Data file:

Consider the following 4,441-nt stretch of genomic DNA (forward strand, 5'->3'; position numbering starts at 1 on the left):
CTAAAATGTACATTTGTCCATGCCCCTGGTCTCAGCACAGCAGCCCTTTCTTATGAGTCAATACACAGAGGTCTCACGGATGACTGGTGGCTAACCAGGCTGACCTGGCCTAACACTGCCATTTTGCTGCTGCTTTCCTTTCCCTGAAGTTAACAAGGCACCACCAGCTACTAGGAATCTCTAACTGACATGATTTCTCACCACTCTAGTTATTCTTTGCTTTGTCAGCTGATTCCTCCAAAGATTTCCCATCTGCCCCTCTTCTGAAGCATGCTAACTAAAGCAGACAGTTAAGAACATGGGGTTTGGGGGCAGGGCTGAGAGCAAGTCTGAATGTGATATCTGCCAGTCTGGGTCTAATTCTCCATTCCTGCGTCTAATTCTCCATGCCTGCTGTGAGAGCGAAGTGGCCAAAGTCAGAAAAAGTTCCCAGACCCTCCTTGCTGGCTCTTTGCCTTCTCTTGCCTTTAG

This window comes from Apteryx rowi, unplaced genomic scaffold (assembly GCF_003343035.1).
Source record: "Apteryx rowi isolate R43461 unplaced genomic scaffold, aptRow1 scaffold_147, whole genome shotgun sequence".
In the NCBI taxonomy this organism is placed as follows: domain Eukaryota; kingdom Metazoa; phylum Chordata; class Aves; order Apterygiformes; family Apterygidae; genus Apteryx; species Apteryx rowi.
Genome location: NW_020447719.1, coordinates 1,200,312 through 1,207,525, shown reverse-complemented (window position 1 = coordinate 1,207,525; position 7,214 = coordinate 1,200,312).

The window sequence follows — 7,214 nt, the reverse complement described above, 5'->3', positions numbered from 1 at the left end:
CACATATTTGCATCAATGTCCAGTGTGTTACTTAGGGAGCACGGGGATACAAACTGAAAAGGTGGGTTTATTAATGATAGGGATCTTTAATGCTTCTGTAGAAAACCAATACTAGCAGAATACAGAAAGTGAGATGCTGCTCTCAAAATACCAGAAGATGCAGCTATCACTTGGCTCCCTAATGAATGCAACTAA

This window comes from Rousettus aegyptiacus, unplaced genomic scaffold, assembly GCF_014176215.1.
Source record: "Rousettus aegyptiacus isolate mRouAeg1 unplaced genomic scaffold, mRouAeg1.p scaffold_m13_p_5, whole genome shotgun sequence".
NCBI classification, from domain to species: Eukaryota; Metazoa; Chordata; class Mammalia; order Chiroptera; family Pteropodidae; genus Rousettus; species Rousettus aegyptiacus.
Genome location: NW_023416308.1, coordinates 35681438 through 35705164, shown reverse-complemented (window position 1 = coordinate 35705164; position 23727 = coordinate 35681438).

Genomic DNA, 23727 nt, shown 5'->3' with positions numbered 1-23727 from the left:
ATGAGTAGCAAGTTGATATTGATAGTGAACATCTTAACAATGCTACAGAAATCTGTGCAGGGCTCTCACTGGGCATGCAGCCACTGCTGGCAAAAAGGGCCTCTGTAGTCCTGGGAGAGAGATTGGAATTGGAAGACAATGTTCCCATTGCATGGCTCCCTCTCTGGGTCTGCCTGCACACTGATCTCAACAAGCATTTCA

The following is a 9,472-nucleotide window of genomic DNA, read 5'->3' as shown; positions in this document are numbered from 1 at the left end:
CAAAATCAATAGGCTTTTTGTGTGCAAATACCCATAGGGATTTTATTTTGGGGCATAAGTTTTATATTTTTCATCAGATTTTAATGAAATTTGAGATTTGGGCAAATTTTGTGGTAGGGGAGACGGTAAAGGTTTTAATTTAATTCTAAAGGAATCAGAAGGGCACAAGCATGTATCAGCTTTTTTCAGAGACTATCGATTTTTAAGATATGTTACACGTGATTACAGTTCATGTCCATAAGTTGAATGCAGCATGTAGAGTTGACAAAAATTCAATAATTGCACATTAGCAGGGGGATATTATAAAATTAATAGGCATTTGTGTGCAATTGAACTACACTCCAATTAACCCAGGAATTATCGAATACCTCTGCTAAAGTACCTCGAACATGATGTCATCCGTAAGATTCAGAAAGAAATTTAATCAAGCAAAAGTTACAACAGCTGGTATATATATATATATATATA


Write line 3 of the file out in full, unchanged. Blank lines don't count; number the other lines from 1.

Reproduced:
This window comes from Apteryx rowi, unplaced genomic scaffold (assembly GCF_003343035.1).